Managing kidney disease with blood-pressure control

Abstract

The progression of chronic kidney disease (CKD) is largely independent of the underlying kidney disorder once renal function has fallen below a critical level. Hypertension is an independent risk factor for disease progression in both adult and pediatric patients with kidney disorders. Increasing evidence from clinical trials indicates that the rate of CKD progression can be lowered by pharmacological interventions. Nephroprotective strategies currently focus on the blockade of the renin–angiotensin system. Angiotensin-converting-enzyme inhibitors and angiotensin-receptor blockers provide efficient control not only of blood pressure, but also of proteinuria, an effect associated with improved long-term nephroprotection compared with other antihypertensive drug classes. In addition, evidence for an additional nephroprotective advantage of tight blood-pressure control towards the low–normal range in young patients and patients with proteinuria is emerging. In this Review, we describe the role of hypertension in CKD and discuss the therapeutic principle of the prevention of CKD progression with antihypertensive agents.

Key Points

  • Hypertension and proteinuria are the most important independent risk factors for disease progression in both adult and pediatric patients with chronic kidney disease (CKD)

  • Pharmacological intervention can slow the rate of renal-disease progression

  • Blockade of the renin–angiotensin system should be the first-line pharmacological intervention in progressive CKD

  • Tight blood-pressure control exerts a beneficial effect on CKD progression in patients with proteinuria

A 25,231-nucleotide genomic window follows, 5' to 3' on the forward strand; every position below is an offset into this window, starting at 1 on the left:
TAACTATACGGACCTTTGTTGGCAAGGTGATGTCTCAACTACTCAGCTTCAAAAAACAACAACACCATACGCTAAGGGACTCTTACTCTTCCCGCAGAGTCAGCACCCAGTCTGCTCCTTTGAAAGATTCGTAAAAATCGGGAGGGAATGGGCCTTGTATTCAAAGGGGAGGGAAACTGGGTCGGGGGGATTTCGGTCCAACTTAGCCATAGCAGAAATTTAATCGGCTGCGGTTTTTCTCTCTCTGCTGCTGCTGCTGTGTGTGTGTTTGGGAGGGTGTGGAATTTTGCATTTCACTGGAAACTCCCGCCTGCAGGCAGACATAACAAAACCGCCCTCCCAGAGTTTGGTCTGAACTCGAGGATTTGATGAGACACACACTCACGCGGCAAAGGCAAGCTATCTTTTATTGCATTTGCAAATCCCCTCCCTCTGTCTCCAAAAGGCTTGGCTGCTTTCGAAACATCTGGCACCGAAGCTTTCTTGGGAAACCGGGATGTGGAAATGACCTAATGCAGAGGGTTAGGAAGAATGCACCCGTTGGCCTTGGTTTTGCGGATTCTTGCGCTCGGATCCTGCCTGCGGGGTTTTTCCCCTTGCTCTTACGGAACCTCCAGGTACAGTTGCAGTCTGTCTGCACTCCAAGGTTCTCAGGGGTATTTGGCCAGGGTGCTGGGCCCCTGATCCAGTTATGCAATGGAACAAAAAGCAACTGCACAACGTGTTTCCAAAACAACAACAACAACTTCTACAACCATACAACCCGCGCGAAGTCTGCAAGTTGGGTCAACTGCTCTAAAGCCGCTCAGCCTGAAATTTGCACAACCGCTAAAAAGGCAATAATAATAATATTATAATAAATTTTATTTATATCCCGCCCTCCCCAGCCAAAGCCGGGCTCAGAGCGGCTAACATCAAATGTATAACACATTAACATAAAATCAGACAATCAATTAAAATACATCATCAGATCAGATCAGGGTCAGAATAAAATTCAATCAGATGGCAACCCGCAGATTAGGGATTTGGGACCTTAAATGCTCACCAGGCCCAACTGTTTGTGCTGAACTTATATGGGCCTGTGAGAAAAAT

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Figure 1: Effect of residual proteinuria on renal survival in pediatric CKD.
Figure 2: Effect of strict blood-pressure control on renal survival.
Figure 3: Late proteinuria escape despite persistent blood-pressure control owing to partial secondary resistance to ACE inhibition.

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Acknowledgements

C. P. Vega, University of California, Irvine, CA, is the author of and is solely responsible for the content of the learning objectives, questions and answers of the Medscape, LLC-accredited continuing medical education activity associated with this article.

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Both authors contributed equally to researching, discussing, writing, editing and reviewing data for this article.

Correspondence to Franz Schaefer.

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Wühl, E., Schaefer, F. Managing kidney disease with blood-pressure control. Nat Rev Nephrol 7, 434–444 (2011). https://doi.org/10.1038/nrneph.2011.73

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